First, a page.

The Assassin (刺客聶隱娘)
Martial Arts | 105 Minutes | 2015 | Taiwan/China
* * * * *
In 9th century China, the weakened Tang Dynasty struggles to retain control over its militarised province of Weibo. Nie Yinniang (Shu Qi) has been trained by the nun Jiaxin (Fang-Yi Sheu) to assassinate corrupt government officials, but though she possesses all of the art, she cannot bring herself to kill a man as he sits cradling his sleeping son. So Jiaxin, who has raised Yinniang from the age of ten, sets her charge a more personal task: Yinniang is to return to her home of Weibo, and after first slaying everyone he loves, must kill the military governor Tian Ji’an (Chang Chen), who is also her cousin and was once her betrothed.
The prologue to Hou Hsiao-Hsien’s The Assassin is shot in high-contrast black and white, while the body of the film abounds in sumptuous colour, the accentuated greens, blues, creams, reds, and oranges of the Weibo court interspersed with silvery morning mists and forest birches. But against Hou and Mark Lee Ping Bin’s meticulous cinematography, which lingers over scenes of courtly intimacy and makes pillows out of a complaisant nature, moving always with a steady grace, the narrative of The Assassin flickers with dim lights, and we have to peer carefully if we are to discern the details.
We understand that Yinniang was sent away from Weibo when a more politically advantageous marriage was presented to Tian’s mother, who also happens to be the twin sister of Jiaxin – but the tenor of the relationship between these two matriarchal princesses remains unspecified, and other connections flow as currents in a plot which we struggle to grasp or locate. Tian has made his mistress pregnant, but cursed by black magic she miscarries. Have the princesses been pulling the strings, whether desiring to serve justice to the corrupt, or to preserve an increasingly tenuous balance of power?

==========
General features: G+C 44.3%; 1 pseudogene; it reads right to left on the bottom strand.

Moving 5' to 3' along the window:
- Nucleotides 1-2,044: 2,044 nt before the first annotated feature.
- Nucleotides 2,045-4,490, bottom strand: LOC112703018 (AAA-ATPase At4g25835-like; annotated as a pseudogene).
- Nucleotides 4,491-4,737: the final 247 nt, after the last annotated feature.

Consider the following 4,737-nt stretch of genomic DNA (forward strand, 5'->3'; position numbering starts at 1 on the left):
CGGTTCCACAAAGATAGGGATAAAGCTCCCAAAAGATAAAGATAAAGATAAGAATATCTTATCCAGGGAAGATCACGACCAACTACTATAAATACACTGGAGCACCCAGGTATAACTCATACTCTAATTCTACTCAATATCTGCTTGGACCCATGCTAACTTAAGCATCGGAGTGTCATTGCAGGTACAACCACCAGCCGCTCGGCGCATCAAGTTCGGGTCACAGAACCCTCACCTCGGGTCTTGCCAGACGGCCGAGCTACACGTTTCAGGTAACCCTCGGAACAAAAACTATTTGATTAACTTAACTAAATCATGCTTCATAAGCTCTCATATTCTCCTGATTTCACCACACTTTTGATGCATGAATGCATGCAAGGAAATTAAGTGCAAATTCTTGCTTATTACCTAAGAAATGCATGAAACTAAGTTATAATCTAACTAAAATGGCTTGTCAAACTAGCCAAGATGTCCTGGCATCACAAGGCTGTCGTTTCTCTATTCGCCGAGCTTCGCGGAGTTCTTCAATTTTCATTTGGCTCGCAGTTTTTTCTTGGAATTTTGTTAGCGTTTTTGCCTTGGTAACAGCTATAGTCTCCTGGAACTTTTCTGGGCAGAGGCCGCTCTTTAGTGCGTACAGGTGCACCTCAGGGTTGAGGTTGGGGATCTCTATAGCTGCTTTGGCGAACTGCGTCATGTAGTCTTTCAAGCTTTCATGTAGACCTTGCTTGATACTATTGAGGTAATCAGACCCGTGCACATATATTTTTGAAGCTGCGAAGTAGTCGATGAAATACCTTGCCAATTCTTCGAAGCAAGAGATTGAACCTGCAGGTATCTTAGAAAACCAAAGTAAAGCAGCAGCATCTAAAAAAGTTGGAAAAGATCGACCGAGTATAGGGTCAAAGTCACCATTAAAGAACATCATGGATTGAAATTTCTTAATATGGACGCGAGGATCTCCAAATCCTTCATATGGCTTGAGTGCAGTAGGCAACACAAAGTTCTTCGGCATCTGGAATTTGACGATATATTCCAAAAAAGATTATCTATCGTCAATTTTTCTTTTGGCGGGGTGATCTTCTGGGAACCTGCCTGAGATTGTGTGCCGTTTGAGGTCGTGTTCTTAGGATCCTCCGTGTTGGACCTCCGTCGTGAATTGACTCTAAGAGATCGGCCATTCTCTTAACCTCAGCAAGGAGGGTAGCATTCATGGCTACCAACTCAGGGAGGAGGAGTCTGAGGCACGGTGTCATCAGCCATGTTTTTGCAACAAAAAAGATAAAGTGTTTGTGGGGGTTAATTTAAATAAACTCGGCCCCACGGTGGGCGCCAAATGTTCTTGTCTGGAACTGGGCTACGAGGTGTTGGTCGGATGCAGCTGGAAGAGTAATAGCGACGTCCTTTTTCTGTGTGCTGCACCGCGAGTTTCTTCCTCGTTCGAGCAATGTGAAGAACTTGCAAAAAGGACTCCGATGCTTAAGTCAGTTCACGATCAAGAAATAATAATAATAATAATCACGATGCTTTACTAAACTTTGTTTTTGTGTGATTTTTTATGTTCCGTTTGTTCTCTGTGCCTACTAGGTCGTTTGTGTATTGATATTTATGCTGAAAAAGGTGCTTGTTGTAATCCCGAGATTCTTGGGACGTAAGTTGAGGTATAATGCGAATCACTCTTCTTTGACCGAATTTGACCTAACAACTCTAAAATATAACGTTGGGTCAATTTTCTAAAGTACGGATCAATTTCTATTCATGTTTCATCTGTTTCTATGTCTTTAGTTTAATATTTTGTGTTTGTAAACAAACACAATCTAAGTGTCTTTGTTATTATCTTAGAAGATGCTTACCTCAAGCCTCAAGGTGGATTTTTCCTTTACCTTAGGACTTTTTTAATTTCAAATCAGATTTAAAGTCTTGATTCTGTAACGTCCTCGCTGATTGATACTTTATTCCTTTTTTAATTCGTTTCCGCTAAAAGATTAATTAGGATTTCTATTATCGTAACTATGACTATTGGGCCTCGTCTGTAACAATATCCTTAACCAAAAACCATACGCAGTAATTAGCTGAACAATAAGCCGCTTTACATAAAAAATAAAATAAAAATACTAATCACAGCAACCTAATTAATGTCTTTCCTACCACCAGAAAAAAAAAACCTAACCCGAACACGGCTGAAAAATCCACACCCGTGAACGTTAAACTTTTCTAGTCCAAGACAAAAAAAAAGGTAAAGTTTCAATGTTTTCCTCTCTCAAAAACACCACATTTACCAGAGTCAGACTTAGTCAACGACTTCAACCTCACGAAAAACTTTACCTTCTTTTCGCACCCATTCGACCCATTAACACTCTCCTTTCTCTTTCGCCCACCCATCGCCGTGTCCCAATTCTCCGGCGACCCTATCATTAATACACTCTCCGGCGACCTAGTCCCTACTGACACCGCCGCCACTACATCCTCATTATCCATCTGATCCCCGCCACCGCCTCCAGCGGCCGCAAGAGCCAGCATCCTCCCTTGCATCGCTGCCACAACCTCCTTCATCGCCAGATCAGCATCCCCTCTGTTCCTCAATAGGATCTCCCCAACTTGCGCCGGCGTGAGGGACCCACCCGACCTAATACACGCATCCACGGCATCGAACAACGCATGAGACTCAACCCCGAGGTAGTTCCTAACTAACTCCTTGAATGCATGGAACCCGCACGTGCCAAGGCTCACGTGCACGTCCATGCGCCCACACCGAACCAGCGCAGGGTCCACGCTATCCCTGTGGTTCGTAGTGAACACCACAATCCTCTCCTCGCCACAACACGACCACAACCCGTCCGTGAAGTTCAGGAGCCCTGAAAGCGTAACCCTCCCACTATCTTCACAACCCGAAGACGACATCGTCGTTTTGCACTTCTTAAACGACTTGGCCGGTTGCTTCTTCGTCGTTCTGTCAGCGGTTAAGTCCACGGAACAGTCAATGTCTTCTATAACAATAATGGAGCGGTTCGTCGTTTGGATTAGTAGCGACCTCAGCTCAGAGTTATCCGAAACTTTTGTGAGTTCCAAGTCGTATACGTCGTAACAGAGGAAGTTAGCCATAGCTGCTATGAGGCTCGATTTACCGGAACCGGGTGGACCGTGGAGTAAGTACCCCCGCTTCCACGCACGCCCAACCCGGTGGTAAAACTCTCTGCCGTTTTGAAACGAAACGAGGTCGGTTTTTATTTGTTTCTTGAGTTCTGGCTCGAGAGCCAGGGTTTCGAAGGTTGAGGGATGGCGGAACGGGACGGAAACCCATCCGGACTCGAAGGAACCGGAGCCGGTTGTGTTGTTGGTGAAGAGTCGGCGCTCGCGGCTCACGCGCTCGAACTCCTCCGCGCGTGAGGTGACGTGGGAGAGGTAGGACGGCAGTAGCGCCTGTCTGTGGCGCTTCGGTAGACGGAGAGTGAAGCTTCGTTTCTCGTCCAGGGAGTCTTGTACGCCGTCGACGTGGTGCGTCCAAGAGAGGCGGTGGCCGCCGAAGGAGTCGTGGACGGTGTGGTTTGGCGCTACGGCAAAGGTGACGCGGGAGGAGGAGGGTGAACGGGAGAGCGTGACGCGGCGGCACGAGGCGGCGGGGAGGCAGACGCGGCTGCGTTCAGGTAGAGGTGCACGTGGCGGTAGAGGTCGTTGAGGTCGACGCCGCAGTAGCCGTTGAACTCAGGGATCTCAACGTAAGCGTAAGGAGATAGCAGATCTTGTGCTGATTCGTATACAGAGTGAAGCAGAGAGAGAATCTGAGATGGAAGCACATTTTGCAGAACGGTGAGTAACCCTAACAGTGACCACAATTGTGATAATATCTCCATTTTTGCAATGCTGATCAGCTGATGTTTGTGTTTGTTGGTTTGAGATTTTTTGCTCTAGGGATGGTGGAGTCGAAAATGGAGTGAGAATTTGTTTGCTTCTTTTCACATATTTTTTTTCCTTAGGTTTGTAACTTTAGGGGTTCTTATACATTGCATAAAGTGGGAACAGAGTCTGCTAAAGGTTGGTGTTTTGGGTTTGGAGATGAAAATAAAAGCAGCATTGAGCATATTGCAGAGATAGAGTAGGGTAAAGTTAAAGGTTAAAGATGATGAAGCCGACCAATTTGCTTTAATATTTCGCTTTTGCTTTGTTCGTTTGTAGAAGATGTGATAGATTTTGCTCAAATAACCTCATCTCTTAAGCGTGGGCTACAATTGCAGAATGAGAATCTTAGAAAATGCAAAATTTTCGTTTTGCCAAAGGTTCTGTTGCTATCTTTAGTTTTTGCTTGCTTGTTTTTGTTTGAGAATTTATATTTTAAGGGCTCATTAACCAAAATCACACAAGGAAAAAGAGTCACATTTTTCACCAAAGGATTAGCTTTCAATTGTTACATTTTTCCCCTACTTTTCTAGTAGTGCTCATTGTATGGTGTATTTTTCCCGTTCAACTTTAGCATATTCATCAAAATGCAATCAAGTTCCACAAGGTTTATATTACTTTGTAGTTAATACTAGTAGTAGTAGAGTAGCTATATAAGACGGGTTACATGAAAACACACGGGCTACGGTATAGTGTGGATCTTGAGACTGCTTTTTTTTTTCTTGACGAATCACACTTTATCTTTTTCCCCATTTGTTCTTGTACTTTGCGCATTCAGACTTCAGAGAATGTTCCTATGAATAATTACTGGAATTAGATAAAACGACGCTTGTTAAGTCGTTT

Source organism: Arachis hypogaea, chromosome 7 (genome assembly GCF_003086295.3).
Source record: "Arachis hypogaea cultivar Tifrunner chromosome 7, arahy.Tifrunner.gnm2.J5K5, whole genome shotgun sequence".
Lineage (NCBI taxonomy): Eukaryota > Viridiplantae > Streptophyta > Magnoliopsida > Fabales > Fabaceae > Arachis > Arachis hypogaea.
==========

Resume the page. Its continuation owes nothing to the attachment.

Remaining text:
These hazy lines are perfectly attuned to the atmosphere of this intoxicating film, which seduces by means of its slow pace, visual splendour, and period detail. The fight scenes, relatively sparse across the film’s hour and forty-five minutes, are exquisitely choreographed, and play out as inevitable acts: sinuous extensions of the body, expressions of learning and skill that might shift the course of history, but which nevertheless merely trim at the edges of what is psychologically profound.
The Assassin is loosely adapted from the 9th century short story ‘Nie Yinniang’ by Pei Xing, an early instance of the wuxia genre which depicts the adventures of martial artists in ancient China, and especially rare for portraying a female protagonist. Hou Hsiao-Hsien’s first feature since the French-Taiwanese Flight of the Red Balloon in 2007, it saw the veteran Taiwanese New Wave director collaborating for the first time inside China, with filming taking place across the Hubei province, Inner Mongolia, and the country’s north-east. Hou won Best Director at the 2015 Cannes Film Festival for The Assassin, while the Cannes Soundtrack Award went to Lim Giong for his score, emerging through pulsing drums and delicate zither.